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Tales from Tokyo: Part 3

by Liz Podominick, USA Boxing High Performance Manager

Hello, everyone!

It has been a while! The Miyazaki Acclimation Camp has ended and with it, some more updates to send to all of you back home. I know I can forget that when days are routine, it is important to grasp and acknowledge some of the happy moments. They remind us of why we make some of the sacrifices and the family we have created while on the road all these years.

One of the most joyful pieces of news came last week when we received official word that Yarisel Ramirez qualified for the Olympic Games!  Yarisel came into camp knowing the chances were slim, but she put her head down and did the hard work. It paid off and to see the team’s reaction, check out USA Boxing’s IG here and can see the full story here. Matt really set it up well😊 We now have 10 individuals qualified for the Olympic Games and placed a woman in all 5 weight classes!

Now, my next 2 joyful moments involve food, which is ironic for a weight-based sport. In my defense, the days do become routine and often revolve around the meal and training schedule. However, we had 2 special meals that would stand out regardless of being in a camp anywhere in the world. In a normal acclimation camp leading up to an Olympic Games, the Host City would usually bring the teams around to places around the city for media opportunities, public relations and interactions with the local community. Obviously, that was not an option this go around, but Miyazaki had a great COVID-19 friendly way to try to engage the community with us and us with them. One of the local high schools, Nisho Gakuen High School, had their culinary students prepare a menu of local dishes for all camp participants. We got to see a video of them making the dishes in their classroom kitchen and wish us good luck. They also got to see our reactions later of eating the food and made the local news. The students were so thoughtful in putting the meal together and we are thankful for the Miyazaki Host City for thinking of this way for us to safely interact with the community.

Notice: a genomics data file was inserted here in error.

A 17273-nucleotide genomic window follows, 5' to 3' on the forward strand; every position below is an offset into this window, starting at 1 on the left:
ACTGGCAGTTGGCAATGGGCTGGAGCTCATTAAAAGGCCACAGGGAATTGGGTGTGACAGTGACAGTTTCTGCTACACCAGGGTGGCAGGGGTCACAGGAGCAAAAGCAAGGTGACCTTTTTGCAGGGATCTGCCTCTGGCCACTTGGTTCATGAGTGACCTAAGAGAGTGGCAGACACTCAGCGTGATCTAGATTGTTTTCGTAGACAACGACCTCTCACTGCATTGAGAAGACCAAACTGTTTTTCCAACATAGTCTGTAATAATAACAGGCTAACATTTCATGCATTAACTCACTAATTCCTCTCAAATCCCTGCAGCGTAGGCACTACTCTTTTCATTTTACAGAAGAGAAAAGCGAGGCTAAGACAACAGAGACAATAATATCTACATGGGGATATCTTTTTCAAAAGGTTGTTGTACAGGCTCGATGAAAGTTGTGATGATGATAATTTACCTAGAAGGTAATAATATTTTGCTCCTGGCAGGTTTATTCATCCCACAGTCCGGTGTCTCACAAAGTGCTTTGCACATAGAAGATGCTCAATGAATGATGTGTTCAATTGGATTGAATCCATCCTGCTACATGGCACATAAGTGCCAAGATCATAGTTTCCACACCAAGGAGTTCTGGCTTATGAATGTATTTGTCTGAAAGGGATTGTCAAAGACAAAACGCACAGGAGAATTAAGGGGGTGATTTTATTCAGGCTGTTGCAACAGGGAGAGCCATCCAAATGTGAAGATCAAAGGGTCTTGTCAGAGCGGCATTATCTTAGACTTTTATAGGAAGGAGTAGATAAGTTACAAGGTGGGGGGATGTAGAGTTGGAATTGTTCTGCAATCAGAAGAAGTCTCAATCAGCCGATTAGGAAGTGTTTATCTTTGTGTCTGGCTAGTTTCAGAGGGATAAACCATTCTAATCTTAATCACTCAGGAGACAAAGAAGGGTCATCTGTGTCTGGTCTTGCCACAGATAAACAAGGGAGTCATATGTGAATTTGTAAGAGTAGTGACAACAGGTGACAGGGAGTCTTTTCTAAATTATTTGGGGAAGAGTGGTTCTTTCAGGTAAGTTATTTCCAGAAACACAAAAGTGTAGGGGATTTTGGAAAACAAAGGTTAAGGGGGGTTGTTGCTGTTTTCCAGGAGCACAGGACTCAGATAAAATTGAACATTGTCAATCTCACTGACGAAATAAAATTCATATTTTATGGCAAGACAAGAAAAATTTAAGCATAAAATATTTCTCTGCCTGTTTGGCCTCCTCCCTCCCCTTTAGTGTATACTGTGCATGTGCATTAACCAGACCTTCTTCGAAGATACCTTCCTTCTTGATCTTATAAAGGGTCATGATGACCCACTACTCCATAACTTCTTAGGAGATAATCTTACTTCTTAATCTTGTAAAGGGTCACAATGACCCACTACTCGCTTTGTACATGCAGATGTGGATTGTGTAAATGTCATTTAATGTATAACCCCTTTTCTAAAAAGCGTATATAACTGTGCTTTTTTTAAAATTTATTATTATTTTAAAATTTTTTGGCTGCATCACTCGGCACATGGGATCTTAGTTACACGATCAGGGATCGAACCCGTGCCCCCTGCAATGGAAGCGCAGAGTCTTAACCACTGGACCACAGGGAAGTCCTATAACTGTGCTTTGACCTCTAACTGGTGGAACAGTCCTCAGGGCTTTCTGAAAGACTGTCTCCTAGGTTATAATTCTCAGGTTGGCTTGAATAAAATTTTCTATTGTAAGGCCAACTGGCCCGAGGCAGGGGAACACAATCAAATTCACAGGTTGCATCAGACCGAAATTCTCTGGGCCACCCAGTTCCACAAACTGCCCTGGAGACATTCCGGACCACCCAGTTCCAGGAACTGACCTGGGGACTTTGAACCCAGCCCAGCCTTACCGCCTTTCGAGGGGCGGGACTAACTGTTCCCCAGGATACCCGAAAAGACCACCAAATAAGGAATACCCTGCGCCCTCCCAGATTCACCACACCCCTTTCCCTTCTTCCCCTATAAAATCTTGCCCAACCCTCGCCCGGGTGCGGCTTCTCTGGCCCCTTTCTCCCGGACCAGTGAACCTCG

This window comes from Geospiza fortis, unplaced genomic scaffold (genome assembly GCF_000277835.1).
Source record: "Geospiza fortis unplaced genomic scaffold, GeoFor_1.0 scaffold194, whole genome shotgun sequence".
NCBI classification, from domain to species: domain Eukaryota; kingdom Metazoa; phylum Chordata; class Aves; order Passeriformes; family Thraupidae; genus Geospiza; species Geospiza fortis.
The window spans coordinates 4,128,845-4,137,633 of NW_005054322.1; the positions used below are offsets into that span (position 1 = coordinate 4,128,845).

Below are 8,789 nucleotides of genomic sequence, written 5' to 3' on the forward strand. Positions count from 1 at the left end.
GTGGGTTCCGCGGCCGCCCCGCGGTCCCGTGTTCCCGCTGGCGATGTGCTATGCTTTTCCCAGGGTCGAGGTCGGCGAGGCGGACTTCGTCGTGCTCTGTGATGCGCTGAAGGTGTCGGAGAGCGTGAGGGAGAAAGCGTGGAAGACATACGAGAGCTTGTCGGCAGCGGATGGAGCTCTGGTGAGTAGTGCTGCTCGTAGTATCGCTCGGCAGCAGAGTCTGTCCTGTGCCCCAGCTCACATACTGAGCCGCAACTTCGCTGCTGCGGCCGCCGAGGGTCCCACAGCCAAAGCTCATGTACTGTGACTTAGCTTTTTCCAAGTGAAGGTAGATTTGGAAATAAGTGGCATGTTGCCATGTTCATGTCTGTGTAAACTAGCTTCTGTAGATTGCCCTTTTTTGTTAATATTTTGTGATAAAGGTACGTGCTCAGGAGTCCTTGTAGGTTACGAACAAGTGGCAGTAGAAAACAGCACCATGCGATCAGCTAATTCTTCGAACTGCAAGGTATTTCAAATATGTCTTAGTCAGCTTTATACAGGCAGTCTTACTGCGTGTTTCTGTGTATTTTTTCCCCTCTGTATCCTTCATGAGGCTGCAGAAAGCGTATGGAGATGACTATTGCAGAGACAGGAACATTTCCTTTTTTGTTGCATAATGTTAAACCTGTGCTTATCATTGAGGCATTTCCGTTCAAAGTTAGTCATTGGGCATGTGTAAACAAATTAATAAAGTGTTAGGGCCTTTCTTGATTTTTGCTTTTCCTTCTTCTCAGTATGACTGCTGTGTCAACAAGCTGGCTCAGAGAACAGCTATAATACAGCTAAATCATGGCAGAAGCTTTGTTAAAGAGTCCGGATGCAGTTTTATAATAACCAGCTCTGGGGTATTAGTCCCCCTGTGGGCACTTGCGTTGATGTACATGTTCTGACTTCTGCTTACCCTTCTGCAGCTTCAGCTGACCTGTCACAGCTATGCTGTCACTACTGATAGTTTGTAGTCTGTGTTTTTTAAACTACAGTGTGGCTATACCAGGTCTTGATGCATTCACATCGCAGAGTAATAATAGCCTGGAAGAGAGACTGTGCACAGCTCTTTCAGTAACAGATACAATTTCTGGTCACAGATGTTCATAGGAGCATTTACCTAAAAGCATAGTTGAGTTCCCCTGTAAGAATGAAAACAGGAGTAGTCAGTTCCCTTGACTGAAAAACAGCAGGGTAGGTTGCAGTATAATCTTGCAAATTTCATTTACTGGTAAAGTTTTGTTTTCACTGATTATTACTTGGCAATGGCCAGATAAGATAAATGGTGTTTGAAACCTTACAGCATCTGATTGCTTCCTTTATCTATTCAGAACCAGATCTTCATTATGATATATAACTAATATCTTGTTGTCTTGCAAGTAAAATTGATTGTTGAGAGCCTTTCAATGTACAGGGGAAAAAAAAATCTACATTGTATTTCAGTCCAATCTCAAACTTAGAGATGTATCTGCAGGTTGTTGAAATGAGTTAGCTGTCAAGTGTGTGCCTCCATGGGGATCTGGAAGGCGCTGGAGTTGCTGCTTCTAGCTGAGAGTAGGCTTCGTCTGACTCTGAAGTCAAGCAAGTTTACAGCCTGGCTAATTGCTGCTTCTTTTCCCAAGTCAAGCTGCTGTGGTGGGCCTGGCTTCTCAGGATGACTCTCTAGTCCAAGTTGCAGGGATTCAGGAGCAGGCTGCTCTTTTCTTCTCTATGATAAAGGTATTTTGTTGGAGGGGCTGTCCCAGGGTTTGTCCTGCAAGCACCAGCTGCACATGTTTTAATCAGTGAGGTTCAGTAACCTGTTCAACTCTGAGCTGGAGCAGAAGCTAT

The second meal was a camp BBQ, Miyazaki style. Miyazaki has some of the best beef in the world (some would argue THE best) and we got platefuls of the world-famous beef in open grill and burger style. I am not lying when I probably saw the first and BIGGEST smile on Duke’s face. Jose had tears in his eyes when he finished his burger, both for how amazing it was and that it was gone. The meal was capped off with some delicious mochi ice cream, granola and fruit. Billy was elated to have some sugar, lol. The thunderstorm could not stop everyone from having a great time and filling their plates. Weight might have been a bit high the next morning, but it was well worth it.